All submissions must be received before midnight Friday 24th of April, 2020.
Please read competition details carefully and send submissions via Google forms HERE.
Thank you for your interest in the YNZW's national yearly writing competition for NZ secondary students.
All submissions must be received before midnight Friday 24th of April, 2020.
Please carefully read details of the competition an send submissions via Google Forms HERE.
I've always been a huge fan of strange stories with a twist. Growing up, I collected all the Analog and Isaac Asimov's Science Fiction Digest magazines and devoured every anthology of weird tales in the library.
When I first started writing seriously, I submitted stories to every magazine that accepted stories from nobodies - and I still have a large box full of rejection cards in my closet to prove it. Whenever I'm asked to name my literary heroes, there's no room on my list for Booker Prize winners, because all the places are taken by masters of the weird, eerie, strange and spooky short story with a twist, like Theodore Sturgeon and Fredric Brown.
So it was such a pleasure to read these eerie tales written with such panache by budding young writers. It was such a difficult task to choose a winner. Like every judge, I have my own personal criteria when deciding what makes one story stand out from another. Ultimately, for me, it's the originality of the idea and, equally importantly, the clarity of the writer's voice.
Lauren Pryor's Scrape, scrape stood out for all the right reasons. It was the most atmospheric and spine-chilling of all the entries in the best tradition of the genre. It kept me hooked from the title to the last, lingering line that will likely give me nightmares for a while. The story is dripping with tension and skilfully transports the reader to an alien land. The writing is fluent with some lovely, colourful language - "...headed off into the rioting bush, the call of a blue-grey bird haunting in my ears." An imaginative tale creatively told and very well written.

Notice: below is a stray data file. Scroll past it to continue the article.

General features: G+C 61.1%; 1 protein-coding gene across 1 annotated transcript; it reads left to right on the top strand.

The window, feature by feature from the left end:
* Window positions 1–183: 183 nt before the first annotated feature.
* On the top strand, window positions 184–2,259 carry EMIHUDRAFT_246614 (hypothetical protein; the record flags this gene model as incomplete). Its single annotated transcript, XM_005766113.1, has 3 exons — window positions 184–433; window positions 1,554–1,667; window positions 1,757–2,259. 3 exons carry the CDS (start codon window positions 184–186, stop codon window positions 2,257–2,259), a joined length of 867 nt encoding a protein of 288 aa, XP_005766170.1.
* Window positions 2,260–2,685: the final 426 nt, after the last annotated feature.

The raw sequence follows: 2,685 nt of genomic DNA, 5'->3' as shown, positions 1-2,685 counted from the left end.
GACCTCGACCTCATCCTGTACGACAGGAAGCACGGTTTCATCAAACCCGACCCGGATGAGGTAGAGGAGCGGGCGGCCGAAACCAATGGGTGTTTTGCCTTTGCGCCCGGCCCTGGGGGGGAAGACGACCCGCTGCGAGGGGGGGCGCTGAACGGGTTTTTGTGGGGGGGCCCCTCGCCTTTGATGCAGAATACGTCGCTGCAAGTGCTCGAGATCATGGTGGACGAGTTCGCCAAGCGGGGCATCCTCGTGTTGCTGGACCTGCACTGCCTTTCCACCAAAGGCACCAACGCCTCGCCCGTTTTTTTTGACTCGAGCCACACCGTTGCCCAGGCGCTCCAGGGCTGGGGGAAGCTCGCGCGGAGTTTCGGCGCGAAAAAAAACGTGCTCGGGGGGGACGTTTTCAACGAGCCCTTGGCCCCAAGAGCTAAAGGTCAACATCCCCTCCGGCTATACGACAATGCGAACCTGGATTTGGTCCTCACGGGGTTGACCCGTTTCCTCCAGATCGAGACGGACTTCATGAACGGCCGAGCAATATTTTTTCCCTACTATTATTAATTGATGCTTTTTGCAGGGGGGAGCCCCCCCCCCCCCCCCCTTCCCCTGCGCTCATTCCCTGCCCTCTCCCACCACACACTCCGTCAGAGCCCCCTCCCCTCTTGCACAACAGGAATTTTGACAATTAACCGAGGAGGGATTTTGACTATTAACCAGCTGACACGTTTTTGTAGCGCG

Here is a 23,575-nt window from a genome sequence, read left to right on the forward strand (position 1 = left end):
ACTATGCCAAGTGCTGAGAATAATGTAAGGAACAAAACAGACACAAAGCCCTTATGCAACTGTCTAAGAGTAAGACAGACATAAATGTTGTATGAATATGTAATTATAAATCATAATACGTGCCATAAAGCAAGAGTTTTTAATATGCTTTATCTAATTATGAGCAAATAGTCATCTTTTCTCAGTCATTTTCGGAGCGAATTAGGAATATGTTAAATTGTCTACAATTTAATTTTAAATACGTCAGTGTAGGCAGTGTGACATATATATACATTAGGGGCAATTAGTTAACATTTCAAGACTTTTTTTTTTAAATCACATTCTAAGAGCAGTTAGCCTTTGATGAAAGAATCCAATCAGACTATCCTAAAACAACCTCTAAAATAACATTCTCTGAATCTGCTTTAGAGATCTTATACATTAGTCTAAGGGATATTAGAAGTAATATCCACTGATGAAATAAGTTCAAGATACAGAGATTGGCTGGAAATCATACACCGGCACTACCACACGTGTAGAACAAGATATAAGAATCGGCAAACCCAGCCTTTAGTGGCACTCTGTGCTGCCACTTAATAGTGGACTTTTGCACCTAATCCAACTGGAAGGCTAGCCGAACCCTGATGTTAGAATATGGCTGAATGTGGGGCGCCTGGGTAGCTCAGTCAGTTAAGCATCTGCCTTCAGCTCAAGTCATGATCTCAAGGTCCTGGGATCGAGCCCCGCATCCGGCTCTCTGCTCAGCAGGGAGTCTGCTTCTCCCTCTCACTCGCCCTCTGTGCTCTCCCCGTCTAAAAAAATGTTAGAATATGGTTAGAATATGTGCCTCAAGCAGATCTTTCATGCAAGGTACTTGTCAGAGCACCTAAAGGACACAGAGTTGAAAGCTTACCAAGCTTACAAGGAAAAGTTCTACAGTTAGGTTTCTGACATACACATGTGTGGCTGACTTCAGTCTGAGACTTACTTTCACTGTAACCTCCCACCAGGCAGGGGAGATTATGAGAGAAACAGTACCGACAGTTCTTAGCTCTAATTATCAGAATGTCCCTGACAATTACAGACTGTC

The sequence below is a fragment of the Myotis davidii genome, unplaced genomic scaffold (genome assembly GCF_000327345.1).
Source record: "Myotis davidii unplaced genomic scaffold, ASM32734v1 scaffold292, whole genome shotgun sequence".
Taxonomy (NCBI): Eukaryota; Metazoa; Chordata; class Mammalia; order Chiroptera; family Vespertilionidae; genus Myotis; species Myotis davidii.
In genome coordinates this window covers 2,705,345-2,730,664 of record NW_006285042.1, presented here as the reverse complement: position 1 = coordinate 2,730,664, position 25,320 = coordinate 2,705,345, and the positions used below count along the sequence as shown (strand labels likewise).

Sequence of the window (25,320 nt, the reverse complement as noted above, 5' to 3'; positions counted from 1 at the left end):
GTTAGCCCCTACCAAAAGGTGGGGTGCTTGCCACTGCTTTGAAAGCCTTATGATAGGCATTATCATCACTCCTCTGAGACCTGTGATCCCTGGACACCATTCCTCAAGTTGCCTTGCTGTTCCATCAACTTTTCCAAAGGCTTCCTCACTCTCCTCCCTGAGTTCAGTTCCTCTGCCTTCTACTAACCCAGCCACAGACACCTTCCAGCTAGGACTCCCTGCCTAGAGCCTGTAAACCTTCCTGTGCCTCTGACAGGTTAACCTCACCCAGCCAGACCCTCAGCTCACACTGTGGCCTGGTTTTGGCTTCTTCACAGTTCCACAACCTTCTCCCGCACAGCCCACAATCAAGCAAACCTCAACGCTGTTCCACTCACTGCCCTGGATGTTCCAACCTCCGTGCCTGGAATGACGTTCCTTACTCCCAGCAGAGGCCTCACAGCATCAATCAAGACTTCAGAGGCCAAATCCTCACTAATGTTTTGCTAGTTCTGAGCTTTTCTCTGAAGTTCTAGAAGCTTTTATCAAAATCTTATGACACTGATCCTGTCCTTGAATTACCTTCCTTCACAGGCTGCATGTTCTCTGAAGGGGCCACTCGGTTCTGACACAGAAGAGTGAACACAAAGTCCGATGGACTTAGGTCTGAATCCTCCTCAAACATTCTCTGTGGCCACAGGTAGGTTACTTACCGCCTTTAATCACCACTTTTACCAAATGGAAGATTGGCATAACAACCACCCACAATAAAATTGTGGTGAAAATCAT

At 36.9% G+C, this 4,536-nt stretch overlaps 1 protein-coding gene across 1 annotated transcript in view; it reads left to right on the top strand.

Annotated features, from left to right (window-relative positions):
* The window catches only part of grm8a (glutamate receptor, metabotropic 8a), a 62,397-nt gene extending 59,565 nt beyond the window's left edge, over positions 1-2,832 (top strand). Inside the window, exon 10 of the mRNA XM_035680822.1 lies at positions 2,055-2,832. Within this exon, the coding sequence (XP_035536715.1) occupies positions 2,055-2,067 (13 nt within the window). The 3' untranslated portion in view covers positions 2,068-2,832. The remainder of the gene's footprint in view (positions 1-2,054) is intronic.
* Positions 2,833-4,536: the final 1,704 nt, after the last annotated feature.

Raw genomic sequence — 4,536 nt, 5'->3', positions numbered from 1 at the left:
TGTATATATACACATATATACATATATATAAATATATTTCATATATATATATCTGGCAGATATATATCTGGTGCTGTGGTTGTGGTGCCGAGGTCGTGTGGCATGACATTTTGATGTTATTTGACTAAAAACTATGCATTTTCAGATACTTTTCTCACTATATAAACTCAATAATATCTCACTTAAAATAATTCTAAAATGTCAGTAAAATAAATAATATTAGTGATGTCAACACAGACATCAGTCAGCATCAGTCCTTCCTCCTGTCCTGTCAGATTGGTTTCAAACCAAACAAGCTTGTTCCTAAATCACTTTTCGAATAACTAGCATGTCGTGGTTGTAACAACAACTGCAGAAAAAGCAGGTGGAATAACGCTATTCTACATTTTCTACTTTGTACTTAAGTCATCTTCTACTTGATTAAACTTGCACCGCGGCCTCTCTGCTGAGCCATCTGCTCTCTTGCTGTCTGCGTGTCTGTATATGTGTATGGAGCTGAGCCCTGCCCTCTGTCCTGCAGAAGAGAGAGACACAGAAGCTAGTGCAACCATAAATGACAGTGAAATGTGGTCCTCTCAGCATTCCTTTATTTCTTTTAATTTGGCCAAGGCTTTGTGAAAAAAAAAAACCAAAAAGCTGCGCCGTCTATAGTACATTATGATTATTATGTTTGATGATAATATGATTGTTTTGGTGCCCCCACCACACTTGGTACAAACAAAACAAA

Sam Thomson's The Chipolata story was an eerie tale told with confidence and attention to detail - "dusty dirt-covered jandals and bright green stubbies", for example, makes a character come to vivid life. The voice never faltered and the writing was very atmospheric, sucking the reader into the story. And, rather importantly for such stories, the ending sticks in your mind. "It might even be moving in and out. It might be that fresh."
Mathew Hall's The mystery of the Mabel Monster had me hooked from the first line - "There was something different about the wind in Picton that day." Like all good stories, the opening line is so important to hook the reader. This story certainly achieved that! The writer then skilfully kept me on the line with writing drenched with dramatic urgency - "Then, we saw it. The tide was coming in. It was rapidly rising."
A special mention also to Arlo Bruce's Recording Thirty-Five for its clever use of recordings and its overall creative structure.
Thanks to all the writers for sharing their stories.
The best writing from all our competitions are published in an anthology by the same name.